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Choral Evensong


Guest Roffensis
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Guest Roffensis
So Boris rides again next week. Should be educational at any rate.

 

 

Exactly! Well spotted, and hopefully educational...... :D ........to all those young choirmasters who clearly don't know how it was (properly) done, or can be. The soloist in the Stanford is excellent. And the choir sound like a unified ensemble, with excellent diction and a nice clear head tone that we all like, with some subtle tremelo to add passion and sincerity to the singing. Great stuff. This particular broadcast (1956 odd) was issued on a CD by the way.....and it's a pity the BBC don't do a whole series of archive broadcasts, if they kept the tapes?

 

R

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Exactly! Well spotted, and hopefully educational...... :D ........to all those young choirmasters who clearly don't know how it was (properly) done, or can be.

 

 

Haven't we been over this before, where many of us agreed to differ? Personally I think that many cathedral choirs today have a much more pleasant tone than the 50's/60's King's sound, which I always think is forced and almost damaging.

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Guest delvin146
Exactly! Well spotted, and hopefully educational...... :lol: ........to all those young choirmasters who clearly don't know how it was (properly) done, or can be. The soloist in the Stanford is excellent. And the choir sound like a unified  ensemble, with excellent diction and a nice clear head tone that we all like, with some subtle tremelo to add passion and sincerity to the singing. Great stuff.  This particular broadcast (1956 odd) was issued on a CD by the way.....and it's a pity the BBC don't do a whole series of archive broadcasts, if they kept the tapes?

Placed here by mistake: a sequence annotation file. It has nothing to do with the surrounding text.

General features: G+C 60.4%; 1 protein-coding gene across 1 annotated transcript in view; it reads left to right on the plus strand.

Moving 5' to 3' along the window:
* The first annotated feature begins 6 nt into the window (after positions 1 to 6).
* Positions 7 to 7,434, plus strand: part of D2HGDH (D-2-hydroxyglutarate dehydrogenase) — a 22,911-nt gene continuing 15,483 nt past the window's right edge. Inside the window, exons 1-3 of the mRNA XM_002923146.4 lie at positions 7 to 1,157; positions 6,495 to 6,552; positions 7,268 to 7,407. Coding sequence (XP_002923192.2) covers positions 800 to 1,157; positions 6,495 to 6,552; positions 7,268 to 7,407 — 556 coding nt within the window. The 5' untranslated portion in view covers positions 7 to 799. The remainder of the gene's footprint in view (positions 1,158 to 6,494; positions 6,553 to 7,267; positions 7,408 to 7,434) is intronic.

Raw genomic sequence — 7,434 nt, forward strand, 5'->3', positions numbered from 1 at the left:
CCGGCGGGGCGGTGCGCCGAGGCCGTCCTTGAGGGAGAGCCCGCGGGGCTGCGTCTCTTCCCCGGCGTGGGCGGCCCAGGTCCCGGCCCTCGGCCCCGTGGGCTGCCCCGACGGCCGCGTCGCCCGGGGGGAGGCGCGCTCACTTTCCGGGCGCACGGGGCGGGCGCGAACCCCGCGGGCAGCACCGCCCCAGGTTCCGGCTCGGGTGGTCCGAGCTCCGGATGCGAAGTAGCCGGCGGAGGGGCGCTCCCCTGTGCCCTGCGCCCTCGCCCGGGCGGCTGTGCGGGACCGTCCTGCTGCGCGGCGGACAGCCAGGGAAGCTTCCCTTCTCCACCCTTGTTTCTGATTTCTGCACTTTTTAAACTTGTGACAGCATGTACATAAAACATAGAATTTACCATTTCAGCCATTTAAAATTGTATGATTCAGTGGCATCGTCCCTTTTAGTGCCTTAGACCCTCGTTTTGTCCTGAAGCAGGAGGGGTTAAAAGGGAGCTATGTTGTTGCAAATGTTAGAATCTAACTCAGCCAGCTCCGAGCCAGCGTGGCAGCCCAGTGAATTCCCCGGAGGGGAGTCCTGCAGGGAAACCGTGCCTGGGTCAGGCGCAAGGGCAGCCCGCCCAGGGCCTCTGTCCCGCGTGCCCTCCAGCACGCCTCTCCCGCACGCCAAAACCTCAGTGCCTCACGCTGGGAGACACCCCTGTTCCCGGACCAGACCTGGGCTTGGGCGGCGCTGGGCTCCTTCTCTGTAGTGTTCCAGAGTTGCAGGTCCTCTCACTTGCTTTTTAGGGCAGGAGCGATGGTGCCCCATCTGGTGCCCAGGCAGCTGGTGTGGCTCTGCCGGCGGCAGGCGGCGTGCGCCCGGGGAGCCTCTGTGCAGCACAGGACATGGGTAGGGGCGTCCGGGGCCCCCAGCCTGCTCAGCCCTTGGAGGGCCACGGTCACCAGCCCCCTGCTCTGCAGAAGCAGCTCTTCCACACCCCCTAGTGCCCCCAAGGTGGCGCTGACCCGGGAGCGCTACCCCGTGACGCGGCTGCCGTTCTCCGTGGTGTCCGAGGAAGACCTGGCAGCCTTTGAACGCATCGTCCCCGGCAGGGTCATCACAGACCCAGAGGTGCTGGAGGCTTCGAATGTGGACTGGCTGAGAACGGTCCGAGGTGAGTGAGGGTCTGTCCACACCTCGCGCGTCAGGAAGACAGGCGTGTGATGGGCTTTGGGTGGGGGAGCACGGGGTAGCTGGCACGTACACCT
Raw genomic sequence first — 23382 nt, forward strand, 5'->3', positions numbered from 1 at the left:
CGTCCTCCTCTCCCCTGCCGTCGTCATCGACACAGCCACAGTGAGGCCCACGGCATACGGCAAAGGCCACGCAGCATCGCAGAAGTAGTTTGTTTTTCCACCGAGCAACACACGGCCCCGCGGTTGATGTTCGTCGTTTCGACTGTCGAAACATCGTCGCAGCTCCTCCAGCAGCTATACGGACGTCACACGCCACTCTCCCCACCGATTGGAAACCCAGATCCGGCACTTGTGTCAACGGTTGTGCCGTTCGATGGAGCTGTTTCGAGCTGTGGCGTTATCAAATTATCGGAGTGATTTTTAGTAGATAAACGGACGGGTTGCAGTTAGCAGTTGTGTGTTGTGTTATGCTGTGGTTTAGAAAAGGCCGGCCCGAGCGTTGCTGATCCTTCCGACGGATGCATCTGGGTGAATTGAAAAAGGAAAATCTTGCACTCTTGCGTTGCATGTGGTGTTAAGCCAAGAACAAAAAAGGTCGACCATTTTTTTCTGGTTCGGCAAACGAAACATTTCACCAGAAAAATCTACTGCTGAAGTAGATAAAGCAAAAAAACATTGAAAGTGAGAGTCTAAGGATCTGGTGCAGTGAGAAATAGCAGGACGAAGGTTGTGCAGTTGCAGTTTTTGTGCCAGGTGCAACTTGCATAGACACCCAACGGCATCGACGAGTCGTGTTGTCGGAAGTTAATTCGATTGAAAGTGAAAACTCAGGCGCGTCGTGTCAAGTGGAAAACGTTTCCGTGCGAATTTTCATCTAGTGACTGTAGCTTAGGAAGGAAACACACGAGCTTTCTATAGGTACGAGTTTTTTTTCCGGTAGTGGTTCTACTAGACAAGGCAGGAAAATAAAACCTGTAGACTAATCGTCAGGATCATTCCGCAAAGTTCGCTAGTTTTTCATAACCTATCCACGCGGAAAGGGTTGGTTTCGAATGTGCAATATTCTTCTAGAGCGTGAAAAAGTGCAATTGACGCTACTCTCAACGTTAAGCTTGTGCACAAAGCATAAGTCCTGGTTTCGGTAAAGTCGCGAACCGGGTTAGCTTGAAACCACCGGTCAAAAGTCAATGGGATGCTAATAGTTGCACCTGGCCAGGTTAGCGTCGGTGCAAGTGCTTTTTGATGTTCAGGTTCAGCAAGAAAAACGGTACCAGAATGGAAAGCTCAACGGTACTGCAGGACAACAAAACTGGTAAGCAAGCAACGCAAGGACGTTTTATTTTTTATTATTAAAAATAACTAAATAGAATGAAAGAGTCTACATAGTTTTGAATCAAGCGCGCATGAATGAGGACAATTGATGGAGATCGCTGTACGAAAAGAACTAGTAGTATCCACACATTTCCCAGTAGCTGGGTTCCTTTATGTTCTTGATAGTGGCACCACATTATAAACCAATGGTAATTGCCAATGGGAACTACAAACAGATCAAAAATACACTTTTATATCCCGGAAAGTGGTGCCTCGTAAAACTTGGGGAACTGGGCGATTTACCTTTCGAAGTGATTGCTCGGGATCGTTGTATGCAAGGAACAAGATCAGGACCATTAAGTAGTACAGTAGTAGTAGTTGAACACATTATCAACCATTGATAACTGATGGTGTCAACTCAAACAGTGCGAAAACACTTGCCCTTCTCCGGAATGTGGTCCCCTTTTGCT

R

 

If I might add my two pennies worth, as a "young choirmaster". Feel free to shout me down anyone, but I am not sure how helpful it is to brand tone into chest and head tone as so many do. Ok we know what is meant by these terms, but many people seem to have a slightly different interpretation of these terms.

 

I believe that the key to good singing (and good tone), is clear diction, singing through the long notes. getting phrases louder as they ascend. Personally I find that if these simple suggestions are followed the resulting tone is not only musical but as a by-product almost what most would classify as head tone. Soft vowels, together the sound right foward in mouth. I make my choir sing "Cheese-arse" rather than "Jesus" to the amusement of some!

 

We are all going to have our personal preferences about what sound is ideal in our head. My personally thinking is that Kings under Ord and Willcccks is a musical sound, and that's they way I like things to be done. There are also other things to be considered in setting the correct tempi, if things are too fast then a head tone does not have a proper chance to develop and it all starts to become a bit "songs of praise" for my liking, without any cadences and "songs of praise" is generally what I consider to be chest tone. (no disrepect to the excellent television programme intended). The other crucial thing in my book is a legato line (if it's in style). Again, "choppy hymns" to me encourage a tone I don't like, but perhaps more importantly, a musicality I don't like :lol: I cannot abide the comment about head voice being almost damaging I'm afraid. I think that's b******s.